NEW YORK — Marc Jacobs has come out with a new handbag, but this one is filled with fragrance.
Today will see the debut of Divine Decadence, a follow-up to the original handbag-shaped fragrance Decadence that bowed a year ago. The range has become the designer’s effort at fusing fashion and fragrance, with both scents and their corresponding bottles inspired by his handbag collection.
The lighter and brighter motif of the Decadence flanker is reflected throughout the packaging, according to Lori Singer, group vice president of global marketing at Coty, the fragrance licensee for Marc Jacobs. She held up the two bottles side by side at Coty’s headquarters here last week. Divine Decadence’s seafoam-colored glass bottle and kelly green, python-embossed top replace the emerald glass and forest green top of the original scent.
“We looked at where the opportunity was for us to build a second sustainable pillar within our house,” Singer told WWD last week at a preview of the new scent. “Daisy is youthful, spirited and carefree, but how can we go after a different consumer?”
You May Also Like
Singer declined to give numbers for Decadence’s first full year of sales but said business was trending 20 percent above projections, which at the time of launch last summer was $100 million globally at retail — with $25 million coming from the U.S.
Perhaps this is what gave Coty the confidence to develop and bring to market a follow-up scent exactly a year later. Industry sources estimate that Divine Decadence could do $60 million in retail sales its first year. The entire Marc Jacobs fragrance portfolio is said to be a $500 million retail business, driven by the Daisy franchise, which has three scents: Daisy, Daisy Dream and Daisy Eau So Fresh.
Similar to its predecessor, Divine Decadence will be driven by a U.S. rollout in about 2,000 doors. The scent will hit counters Aug. 1 in the U.S., U.K. and Spain, travel retail and will roll out to Canada, Australia and Germany in September and October, and China in February. Prices range from $72 for one ounce to $122 for 3.4 ounces.
Both the original Decadence and Divine were created by Annie Buzantian at Firmenich in partnership with Jacobs and Ann Gottlieb. Buzantian, who called Decadence a “luxurious, sensual woody” with top notes of Italian plum, iris and saffron, a heart of Bulgarian rose and a base of papyrus woods and liquid amber, called Divine a more playful and “for a party girl.”
“You have to keep DNA of the brand but bring new elements. The girl is a little naughtier. I imagined a girl always walking around with a Champagne glass in her hand,” Buzantian said.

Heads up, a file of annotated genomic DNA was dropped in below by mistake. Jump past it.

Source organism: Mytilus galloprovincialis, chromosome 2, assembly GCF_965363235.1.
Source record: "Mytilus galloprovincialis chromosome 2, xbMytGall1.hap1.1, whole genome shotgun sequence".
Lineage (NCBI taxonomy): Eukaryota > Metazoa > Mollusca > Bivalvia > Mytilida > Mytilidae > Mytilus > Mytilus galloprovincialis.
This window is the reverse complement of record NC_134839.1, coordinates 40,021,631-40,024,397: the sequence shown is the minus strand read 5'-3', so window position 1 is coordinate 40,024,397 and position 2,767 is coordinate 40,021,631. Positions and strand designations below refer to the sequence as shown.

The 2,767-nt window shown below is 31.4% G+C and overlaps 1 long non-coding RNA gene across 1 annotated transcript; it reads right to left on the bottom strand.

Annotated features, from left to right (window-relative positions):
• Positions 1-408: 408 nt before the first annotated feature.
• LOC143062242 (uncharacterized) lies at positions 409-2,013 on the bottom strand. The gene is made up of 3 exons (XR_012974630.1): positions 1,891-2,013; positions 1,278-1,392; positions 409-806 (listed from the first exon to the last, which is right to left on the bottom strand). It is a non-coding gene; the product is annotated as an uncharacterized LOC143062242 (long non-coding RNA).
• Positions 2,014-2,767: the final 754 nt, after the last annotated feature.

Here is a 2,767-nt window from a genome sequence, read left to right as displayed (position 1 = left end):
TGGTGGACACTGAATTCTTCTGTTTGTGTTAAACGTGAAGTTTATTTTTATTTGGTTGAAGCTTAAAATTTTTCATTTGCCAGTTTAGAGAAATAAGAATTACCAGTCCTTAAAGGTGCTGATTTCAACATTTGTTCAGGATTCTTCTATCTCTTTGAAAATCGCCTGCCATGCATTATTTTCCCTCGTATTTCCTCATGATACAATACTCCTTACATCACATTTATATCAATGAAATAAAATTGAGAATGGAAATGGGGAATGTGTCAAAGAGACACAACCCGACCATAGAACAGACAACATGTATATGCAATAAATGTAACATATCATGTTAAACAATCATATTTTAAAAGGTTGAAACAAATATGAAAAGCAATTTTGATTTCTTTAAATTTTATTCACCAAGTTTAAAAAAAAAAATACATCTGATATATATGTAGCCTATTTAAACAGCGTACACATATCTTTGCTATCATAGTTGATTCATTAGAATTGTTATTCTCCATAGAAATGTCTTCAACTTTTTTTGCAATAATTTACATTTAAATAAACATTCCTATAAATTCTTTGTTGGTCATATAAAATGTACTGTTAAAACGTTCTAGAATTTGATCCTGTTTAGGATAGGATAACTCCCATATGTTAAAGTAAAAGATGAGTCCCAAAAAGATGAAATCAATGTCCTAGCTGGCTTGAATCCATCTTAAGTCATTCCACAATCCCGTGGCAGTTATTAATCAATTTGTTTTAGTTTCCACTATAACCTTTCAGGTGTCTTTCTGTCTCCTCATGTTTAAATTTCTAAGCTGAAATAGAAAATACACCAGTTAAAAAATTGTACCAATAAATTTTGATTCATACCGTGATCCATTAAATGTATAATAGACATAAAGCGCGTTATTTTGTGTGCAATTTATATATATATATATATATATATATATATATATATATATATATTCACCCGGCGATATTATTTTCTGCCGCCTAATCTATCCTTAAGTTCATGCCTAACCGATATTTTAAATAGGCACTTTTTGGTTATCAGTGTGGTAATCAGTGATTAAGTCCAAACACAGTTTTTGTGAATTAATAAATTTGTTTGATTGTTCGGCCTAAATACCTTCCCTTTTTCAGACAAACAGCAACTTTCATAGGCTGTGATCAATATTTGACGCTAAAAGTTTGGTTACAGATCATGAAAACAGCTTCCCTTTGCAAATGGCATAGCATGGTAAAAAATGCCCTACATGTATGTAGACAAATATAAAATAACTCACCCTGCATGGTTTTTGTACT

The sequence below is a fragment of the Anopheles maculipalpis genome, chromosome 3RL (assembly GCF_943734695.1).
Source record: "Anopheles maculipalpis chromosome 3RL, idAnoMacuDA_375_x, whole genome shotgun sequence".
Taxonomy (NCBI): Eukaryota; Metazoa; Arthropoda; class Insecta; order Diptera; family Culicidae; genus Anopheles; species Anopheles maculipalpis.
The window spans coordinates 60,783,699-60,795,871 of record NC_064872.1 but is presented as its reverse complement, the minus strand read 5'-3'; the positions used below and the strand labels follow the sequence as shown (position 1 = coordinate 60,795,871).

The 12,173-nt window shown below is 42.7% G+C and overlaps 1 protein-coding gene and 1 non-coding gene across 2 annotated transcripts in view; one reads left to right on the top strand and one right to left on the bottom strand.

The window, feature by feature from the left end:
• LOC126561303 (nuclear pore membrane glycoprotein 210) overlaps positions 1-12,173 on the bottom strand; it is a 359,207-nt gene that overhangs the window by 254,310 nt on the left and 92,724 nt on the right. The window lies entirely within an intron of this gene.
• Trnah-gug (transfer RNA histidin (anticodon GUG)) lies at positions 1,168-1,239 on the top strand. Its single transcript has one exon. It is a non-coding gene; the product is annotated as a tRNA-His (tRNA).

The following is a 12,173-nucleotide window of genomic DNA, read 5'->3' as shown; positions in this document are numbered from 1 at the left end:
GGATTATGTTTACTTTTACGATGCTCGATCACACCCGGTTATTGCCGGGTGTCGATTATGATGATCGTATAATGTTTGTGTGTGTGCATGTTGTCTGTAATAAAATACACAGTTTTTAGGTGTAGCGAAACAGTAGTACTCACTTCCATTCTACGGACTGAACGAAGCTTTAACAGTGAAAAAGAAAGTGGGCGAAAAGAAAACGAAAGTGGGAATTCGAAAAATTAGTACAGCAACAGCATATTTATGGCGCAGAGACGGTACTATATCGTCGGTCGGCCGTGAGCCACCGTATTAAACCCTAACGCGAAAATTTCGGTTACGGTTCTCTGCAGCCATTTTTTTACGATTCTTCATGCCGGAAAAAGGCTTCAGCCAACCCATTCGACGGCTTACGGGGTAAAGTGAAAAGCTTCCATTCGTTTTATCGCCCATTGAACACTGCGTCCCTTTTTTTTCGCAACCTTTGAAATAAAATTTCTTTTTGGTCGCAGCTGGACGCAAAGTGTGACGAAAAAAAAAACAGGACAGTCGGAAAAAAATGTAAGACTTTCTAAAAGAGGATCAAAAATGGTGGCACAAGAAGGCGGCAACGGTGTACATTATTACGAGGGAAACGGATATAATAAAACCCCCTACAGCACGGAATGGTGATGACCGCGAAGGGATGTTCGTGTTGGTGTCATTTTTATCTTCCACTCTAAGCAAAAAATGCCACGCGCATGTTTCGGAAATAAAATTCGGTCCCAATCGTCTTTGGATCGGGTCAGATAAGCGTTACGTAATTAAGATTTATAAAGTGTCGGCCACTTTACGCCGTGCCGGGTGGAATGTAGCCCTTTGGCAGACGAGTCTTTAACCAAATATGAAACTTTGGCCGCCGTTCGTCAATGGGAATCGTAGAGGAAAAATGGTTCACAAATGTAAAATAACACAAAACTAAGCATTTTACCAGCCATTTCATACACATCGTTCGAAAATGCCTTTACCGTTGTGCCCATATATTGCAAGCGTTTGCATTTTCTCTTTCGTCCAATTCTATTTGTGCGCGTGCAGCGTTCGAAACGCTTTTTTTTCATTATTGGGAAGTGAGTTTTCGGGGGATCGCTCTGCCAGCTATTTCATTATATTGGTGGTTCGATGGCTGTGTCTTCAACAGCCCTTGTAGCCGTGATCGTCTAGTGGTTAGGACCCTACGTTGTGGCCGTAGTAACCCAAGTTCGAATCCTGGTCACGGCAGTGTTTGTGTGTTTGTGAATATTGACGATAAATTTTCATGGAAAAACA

Divine Decadence has top notes of Champagne, orange blossom and bergamot; a heart of gardenia and a base of saffron, vanilla and liquid amber.
“This is about indulgence. Every woman wants to indulge and this is her opportunity to do so,” Singer said, adding that nine-year-old Daisy and Decadence tackle “two rich territories” and bring forth “two distinct consumers.”
Singer said the impetus for developing Decadence — and now Divine Decadence — was to appeal to a slightly older, more sophisticated customer than Daisy’s core demographic. Daisy’s sweet spot is with Generation Z and young Millennial women — it over indexes with 16- to 24-year-olds — and Divine is targeted to the 25 to 34 and above age range.
Decadence is priced at about 20 percent higher than Daisy, Singer said, noting that there was no price resistance when the fragrance was released last year. A 1.7 oz. bottle of Daisy retails for $78 and the same size of Divine will cost $98.
Steven Meisel and Adriana Lima, who shot and starred in the first ad campaign, respectively, are back for round two. An aggressive marketing plan will kick off next month with September books and TV, with an additional TV push during the holiday season. Digital as well as sampling, including deluxe miniature bottles, small rollerballs and scent seal postcards, are a key part of the marketing mix, Singer said. An event in Los Angeles will be held July 21 to toast the launch.
“We want to continue the momentum. The opportunity we had was to recruit new consumers as well as give existing costumers something new,” Singer said of the quick follow-up to Decadence. “Do we see this becoming the next Daisy? Absolutely. Our goal is to have two powerhouse pillar fragrances within the Marc Jacobs brand.”